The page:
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Effective machine learning (Part I)

Many organizations start their machine learning (ML) journey with high hopes, but almost inevitably struggle to realize the potential of ML due to unnecessary detours and unforeseen time sinks. 

 

It has been reported that 87% of data science projects never make it to production. Even among companies who have successfully deployed ML models in production, 58% of them take more than a month to deploy a new model. In addition, it’s common to see valuable but frustrated crew members leave along the way. This hinders the delivery of value to customers and also impacts the people and teams working on these initiatives.

 

So the question is - is there a more effective way to deliver ML?

 

There is, and it boils down to fast feedback. Fast feedback is a singular thread that spans almost every MLOps practice. Here are a few examples of practices that help to shorten feedback loops:

 

  • Writing automated tests and applying continuous delivery practices to avoid the need for tedious manual testing and catch bugs before they become production incidents

  • Getting feedback on hypotheses and ideas through user testing, before investing (and dare we say, wasting) months of engineering effort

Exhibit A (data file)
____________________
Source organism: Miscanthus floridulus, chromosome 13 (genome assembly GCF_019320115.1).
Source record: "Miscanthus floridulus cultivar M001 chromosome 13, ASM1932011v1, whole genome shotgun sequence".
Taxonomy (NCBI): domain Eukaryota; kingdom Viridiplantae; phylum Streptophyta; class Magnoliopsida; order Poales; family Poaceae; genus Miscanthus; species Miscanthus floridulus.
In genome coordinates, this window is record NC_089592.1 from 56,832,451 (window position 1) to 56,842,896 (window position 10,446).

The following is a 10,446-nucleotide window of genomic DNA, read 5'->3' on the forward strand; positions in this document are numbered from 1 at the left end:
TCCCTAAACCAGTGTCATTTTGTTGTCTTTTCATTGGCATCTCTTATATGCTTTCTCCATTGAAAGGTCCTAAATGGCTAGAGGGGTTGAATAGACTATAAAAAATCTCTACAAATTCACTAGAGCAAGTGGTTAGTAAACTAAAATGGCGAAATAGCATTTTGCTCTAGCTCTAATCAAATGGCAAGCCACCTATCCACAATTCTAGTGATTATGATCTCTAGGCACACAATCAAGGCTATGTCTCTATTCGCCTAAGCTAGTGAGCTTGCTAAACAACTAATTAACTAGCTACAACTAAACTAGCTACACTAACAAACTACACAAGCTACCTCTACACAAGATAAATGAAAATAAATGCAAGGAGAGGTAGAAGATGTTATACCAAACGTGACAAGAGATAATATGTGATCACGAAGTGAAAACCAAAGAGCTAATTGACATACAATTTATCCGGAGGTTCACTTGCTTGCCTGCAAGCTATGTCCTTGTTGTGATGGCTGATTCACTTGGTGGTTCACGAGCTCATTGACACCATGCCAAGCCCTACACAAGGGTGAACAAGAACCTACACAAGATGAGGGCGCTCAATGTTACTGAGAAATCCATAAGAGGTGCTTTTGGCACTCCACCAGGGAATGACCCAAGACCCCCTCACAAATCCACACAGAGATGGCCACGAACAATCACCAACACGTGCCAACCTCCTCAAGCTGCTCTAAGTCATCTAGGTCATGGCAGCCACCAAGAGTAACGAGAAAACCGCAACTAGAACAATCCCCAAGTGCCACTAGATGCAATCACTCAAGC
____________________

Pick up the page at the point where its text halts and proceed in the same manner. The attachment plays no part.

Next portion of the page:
• Running regular retros and building team safety so that we hear about authentic team sentiments regularly and find ways to improve collectively, rather than hearing about them through exit interviews

Diagram shows the relationship between fast feedback, delivery flow and product quality, and an organisation’s why.
Figure 1: Fast feedback is critical in improving a team’s delivery flow and product quality, and in delivering on an organization’s ‘Why’.

 

In this mini-blog series, we will describe the principles and practices that keep feedback loops short and allow us to iterate quickly, safely and reliably:

  • Part II: Shifting quality left

  • Part III: Improving information flow

  • Part IIII: Taming cognitive load

Disclaimer: The statements and opinions expressed in this article are those of the author(s) and do not necessarily reflect the positions of Thoughtworks.

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